Jim DeBruycker
    Important note - I'm not a pro
    Retired Defense Industry Engineer; Schluter 2.5-day Workshop Completed 2013, 2014

  12. #27
    In the Trades mtcummins's Avatar
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    Quote Originally Posted by mcu View Post
    mtcummunins, do you use thinset alone to do the kerdi membrane and base or also chaulking that JW is talking about? Do you use preformed shower curbs and benches or build your own?
    I'm not sure what you mean by "thinset alone," but i like the schluter base, thinsetted down to the subfloor, then kerdi installed over that. I haven't built any huge showers, mine have pretty much all been 30-32" wide, but what I like to do is use basic roofing principles with the kerdi... start at the bottom, run the kerdi horizontally through the corners w/o seams, and overlap the edges bottom to top. This relies very little on the thinset for waterproofing, only wicking can get water past the seam. It does make the overlap area thicker than using the kerdi band, but i prefer this system. Alternatively, you could put the sheet on the wall, band over the edge and up onto your backer board, then bring the next sheet of kerdi down to the top edge of the lower sheet (rather than putting the band on top of the seam, you're lapping it like a roof). This would save you some thickness.

    Anyway, back to the width... one of the things that narrow showers lets you do is run the floor piece up the walls... i center the bottom sheet w/o cutting it to width, cut out the corners, and run the edge of the 39" sheet a few inches up the wall on all edges. Then I add the corners, then bring the first wall sheet all the way to the bottom of the wall. You have to get those corners in tight (squeeze out a bit more thinset than normal), or the buildup can be too much. Again, this is roofing style... don't count on the thinset seams much, but rather the lapping of the sheet.

    It is difficult to manage a sheet long enough to wrap all the way around the shower, but its worth it to me to not have seams in the inside corners.

    I have used the preformed curbs mostly, but I don't think they're necessary if you do a meticulous waterproofing job. You could just as easily, and much more cheaply, build your own. But, the extra time to do that isn't really worth it to me, so I generally just get the $50 curb in the kit and use it. I've not used any of the pre-made benches. I've always had very specific requirements for them, so I like to custom build them. Same thing with niches, they really need to be custom built to be able to get exactly what you want. I'm sure some of the bench options out there are good ones, but you don't want to ask me about that, as I don't have any experience with them. For example, the shower I'm doing next is 5 feet long at the shower pan, but then steps up for the bench, and out an additional foot. This space is suspended over a staircase. Its a maximizing space move, and one that has to be custom made for the application. It's also critical that the bench then gets completely waterproofed, as its not over a pan anymore...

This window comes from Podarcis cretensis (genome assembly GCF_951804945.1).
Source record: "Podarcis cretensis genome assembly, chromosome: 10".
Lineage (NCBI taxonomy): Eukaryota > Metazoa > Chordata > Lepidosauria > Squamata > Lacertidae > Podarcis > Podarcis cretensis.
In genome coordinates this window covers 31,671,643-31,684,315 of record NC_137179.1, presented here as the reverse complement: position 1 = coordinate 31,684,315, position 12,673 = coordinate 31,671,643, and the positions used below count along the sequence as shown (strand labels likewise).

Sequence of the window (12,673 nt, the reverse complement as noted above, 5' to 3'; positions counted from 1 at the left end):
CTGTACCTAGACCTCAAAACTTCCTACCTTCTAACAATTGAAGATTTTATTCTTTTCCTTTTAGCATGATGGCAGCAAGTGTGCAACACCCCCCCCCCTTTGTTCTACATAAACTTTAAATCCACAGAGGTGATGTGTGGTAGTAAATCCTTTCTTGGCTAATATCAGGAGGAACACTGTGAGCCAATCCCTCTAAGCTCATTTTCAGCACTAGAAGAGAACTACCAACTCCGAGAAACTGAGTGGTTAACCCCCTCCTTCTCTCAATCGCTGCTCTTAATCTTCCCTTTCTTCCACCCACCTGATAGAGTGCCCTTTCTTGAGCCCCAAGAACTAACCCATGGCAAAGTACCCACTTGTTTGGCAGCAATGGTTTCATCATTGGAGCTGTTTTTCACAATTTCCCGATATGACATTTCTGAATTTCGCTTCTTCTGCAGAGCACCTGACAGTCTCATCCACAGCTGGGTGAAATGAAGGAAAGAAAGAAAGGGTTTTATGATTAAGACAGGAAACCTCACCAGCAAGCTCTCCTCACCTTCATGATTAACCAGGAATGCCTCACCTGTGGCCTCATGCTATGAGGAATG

I like the valve seals and such they offer as well... keep it all sealed up tight.

  13. #28
    ACO Shower Drain Sales johnfrwhipple's Avatar
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    post(s) deleted by John Whipple
    Last edited by johnfrwhipple; 03-17-2014 at 04:33 AM.


    jfrwhipple@gmail.com - www-no-curb.com - 604 506 6792

    Always get construction advice double checked by your local city hall. Flood Test Every Shower - Every Time.

  14. #29
    Retired Defense Industry Engineer jadnashua's Avatar
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    Is 1/8" glass any less waterproof than 1/2" glass? Kerdi passes the ANSI 118.10 test as a waterproof membrane.
    Jim DeBruycker
    Important note - I'm not a pro
    Retired Defense Industry Engineer; Schluter 2.5-day Workshop Completed 2013, 2014

  15. #30
    In the Trades mtcummins's Avatar
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    Quote Originally Posted by johnfrwhipple View Post
    It might surprise you that some of Schluter's top men are on these chairs. For example Dale Kempster is Schluter's top tech. Why not shoot him an email and see if Kerdi is OK over dry wall in your shower. Dale Kempster <dkempster@schluter.com>
    Hmm... so you mean to tell me that the top tech at Schluter, who is on a chair of one of the many organizations names that you like to throw around (without referencing anything that actually says what you're claiming), along with all the other Schluter higher ups who are on other boards, allowed the Schluter SHOWER system instructions to specifically list Drywall as one of the proper substrates (and actually the FIRST in the list of substrates), when the organizations they chair supposedly say that it is totally unallowable? Hmm, thanks for convincing me that you're full of crap once again.